The school also puts an emphasis on learning about other cultures. Tuesday July 1st was Canada day, so I showed up to school in a big Canada hat, showed the kids photos about Canada on my iPad, and passed around some Canadian money. Since that was my first Canada day ever out of the country, I was so happy to share the occasion with my students. 

On Friday, instead of our normal teaching hours, we held a ceilidh (a Scottish dance, pronounced Kay-lee) in the morning. Since the other teachers weren't as keen, I got the job of 'calling' the ceilidh, meaning I would teach the kids the steps and then yell them out while they danced. I was impressed by how fast the kids caught on, especially the little ones, and I'm looking forward to next Friday's last day of school ceilidh party. 

Suceava itself isn't the most interesting place to spend a month- it's not a touristy place at all, so there isn't much for us to other than sit in pubs and enjoy the cheap cocktails. The weather has been fairly cool for Romania, which I'm quite happy about, as it's been consistently mid-20s. I was worried it would be ridiculously hot, but instead it's been pretty comfortable. 

I'll write more about Romanian culture later. For now, I'm off to visit a monastery with my host family, then tomorrow I'll hike up a mountain with the other student teachers. After a week of teaching, this weekend will be a fantastic holiday. 

Sunday, June 29, 2014

Days 298-301: Cluj

It's been a whirlwind few days. The weekend in Cluj was one of the weirdest and most wonderful experiences of my life. Weird, because a year ago I never would have imagined I'd be spending a weekend in Romania with a group of students from around the world. Wonderful, because the experience of doing something so out of the ordinary gave me a real sense of freedom and the joy of simply existing.

Rather than wax awkwardly philosophical on the benefits of travel, I'll give you some more concrete observations about Romania, since the average western reader likely won't know much about this country. 

While it's not a rich country, Romania is actually known as a medium-high income country on a global scale, meaning that the quality of living isn't all that different from what we'd experience in the west. While shops and restaurants are generally cheaper, many of the same items and brand names are available. My western clothing doesn't look out of place and neither does my iPad. (Also, I must say, my host family's house in Suceava is way nicer than mine in either Canada or Scotland, so I by no means want to give the impression that all Romanians are poor, because the flat screen tv in my guest room definitely says otherwise...)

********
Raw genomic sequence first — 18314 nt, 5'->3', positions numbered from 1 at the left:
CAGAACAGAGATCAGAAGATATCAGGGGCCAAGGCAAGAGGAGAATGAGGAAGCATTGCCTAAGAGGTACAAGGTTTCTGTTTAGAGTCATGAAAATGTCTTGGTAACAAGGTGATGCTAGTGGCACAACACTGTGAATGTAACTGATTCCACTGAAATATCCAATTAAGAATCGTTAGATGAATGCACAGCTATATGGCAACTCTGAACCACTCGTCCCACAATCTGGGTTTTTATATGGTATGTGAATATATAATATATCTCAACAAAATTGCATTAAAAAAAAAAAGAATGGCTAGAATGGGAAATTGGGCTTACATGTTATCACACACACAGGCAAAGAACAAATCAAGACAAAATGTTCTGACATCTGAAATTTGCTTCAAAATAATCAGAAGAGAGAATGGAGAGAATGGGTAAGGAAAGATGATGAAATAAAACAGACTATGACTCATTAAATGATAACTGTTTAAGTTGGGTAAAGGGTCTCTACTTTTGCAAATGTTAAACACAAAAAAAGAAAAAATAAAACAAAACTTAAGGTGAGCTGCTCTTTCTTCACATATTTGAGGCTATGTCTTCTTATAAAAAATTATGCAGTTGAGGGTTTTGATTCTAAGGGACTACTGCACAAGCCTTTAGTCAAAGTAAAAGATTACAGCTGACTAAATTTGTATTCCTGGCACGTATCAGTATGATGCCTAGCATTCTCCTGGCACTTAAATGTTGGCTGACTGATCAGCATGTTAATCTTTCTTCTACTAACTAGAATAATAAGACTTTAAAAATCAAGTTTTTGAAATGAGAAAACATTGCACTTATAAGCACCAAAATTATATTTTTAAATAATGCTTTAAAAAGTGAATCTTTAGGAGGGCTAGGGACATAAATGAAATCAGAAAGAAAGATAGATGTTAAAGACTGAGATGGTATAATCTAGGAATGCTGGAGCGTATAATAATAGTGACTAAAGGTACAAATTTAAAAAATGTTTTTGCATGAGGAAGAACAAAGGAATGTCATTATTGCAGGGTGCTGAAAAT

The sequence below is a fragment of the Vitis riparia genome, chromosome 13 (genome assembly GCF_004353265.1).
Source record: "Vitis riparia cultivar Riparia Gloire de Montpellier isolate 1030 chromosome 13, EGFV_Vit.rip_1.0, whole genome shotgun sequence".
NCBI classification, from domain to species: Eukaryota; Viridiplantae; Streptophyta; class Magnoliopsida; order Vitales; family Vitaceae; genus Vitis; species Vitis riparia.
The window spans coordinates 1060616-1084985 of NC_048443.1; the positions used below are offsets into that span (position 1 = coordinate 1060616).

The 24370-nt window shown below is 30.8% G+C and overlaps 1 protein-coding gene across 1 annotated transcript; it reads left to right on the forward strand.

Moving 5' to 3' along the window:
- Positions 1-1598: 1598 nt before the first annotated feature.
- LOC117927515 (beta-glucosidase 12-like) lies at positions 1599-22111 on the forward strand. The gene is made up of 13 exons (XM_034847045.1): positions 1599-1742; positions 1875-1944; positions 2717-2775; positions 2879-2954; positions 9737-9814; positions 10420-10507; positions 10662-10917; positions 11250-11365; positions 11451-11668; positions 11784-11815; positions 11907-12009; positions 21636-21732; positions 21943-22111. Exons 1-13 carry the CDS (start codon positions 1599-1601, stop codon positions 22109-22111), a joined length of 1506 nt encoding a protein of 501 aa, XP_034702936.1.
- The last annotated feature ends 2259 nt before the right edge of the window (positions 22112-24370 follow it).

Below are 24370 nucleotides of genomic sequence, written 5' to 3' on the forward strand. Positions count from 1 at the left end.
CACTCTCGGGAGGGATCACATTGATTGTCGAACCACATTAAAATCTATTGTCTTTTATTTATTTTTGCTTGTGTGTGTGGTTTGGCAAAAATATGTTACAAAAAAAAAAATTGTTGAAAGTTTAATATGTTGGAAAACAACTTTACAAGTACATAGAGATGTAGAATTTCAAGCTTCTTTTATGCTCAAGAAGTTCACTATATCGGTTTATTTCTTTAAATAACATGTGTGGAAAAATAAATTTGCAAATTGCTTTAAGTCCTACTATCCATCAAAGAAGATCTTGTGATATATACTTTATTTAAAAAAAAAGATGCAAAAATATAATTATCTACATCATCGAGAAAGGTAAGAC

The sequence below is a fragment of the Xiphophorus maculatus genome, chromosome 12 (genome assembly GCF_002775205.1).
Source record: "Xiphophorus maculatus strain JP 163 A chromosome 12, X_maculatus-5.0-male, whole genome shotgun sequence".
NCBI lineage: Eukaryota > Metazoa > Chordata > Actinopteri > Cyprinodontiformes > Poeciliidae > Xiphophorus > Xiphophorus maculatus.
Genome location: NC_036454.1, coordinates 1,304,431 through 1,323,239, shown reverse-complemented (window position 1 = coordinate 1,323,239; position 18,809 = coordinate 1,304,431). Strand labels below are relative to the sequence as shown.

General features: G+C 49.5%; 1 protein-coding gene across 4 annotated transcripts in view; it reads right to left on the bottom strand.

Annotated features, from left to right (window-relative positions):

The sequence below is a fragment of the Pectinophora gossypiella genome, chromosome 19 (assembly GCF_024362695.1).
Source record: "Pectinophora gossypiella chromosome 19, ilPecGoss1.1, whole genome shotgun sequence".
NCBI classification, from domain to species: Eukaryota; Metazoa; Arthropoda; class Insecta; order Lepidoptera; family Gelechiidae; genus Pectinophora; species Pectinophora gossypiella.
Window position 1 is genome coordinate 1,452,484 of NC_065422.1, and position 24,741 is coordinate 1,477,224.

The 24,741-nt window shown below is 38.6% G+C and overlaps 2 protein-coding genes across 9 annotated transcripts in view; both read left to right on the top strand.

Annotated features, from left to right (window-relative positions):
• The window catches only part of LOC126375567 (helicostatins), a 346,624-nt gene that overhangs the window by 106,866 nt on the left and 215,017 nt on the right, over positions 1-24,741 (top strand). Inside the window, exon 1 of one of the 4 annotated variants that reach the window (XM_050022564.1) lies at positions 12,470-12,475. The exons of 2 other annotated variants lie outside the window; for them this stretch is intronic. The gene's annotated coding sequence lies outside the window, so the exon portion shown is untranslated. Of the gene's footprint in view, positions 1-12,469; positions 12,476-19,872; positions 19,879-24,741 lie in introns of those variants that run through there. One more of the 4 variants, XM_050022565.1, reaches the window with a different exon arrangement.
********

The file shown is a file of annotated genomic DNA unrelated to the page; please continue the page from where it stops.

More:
At the same time, it's still obvious the country isn't rich. The sidewalk is often cracked and the roads are potholed. Many of the buildings are covered in graffiti and need a new coats of paint. There's a fair bit of litter, and smoking is extremely common. Most of the nicer houses are surrounded by metal fences and electric gates. 

On Saturday afternoon, we visited a church near our hostel and chatted with the caretaker for a minute. We asked him if he had ever been to Scotland, and he just sort of laughed and said it was far too much money. This really changed my perspective-- to have a middle aged man admit that he couldn't afford to pay for the flight which I thought was so cheap. To say that he didn't have enough money to stay in Scotland, when I managed to pay rent for a year in one of Scotland's most expensive towns. That an established adult had less disposable income than I do. 

Because of the income difference, our weekend in Cluj felt like living like royalty. We could afford to eat out multiple times a day at the best restaurants in town while paying less than we would at a fish and chips place in the UK. We could buy earrings at the midsummer market or pretzels from the streetside stand, because even 10 Lei was still pocket change to us. 

It was so amazingly freeing and fun... and yet, somewhat unsettling. I've never been so comparatively rich, and I'm not quite sure how to deal with the feeling.

And I said I wouldn't wax philosophical in this blog post. Whoops!

Friday, June 27, 2014

Day 298: Romania!

I have arrived in Romania. I may be a little bit tired and hungry and more than a little bit in need of a shower, but I have safely arrived in the formerly communist country that will be my home for the next month. 

It's been a pretty long road getting here. I left before 8am yesterday, catching a bus from St. Andrews to Dundee, then the megabus down to London. Because of delays, we didn't reach London until 9:30 pm, meaning I didn't get settled into my hostel until past 10:30. That wouldn't have been an issue, except that I had to wake up at 4:30am in order to catch the bus to London Luton airport in time to make my 8:30 flight. Things were a tad hectic and rushed at the airport, but I made it in time and they didn't make me check my carry-on bag (despite how I'm nearly positive it was too big) and I slept through most of the three hour flight. 

The Romanian airport immediately made me miss Britain-- they don't seem to understand the concept of a queue here! Everyone just sort of jostled together to get through passport control, which was pretty lax. 

Once through, the uncertainty began. I had been told that someone would likely be there to pick me up, but I had no idea where they'd be or what they looked like. I didn't immediately see anyone holding a sign with my name on it, so I wandered around the airport, got some money from an ATM (yes, I did go to a new country without a scrap of its currency on me. No, this didn't stress me out at all... maybe it should have?) attempted to locate a bus that would take me into town, and eventually decided to ask at the information desk, where I finally found the woman who was supposed to pick me up. Apparently she had been at the airport all along, with a sign, but we must have just missed each other. 

She drove me into the centre of Cluj and dropped me off at the hostel where all of us TEFL volunteers will stay until Saturday night. Cluj is Romania's second largest city with a population of 450,000. It's a lovely place-- not too busy, with some picturesque buildings and slightly mountainous countryside visible just beyond. The overwhelming colours are adobe beige, yellow, and pink, with a bit of stone and stucco.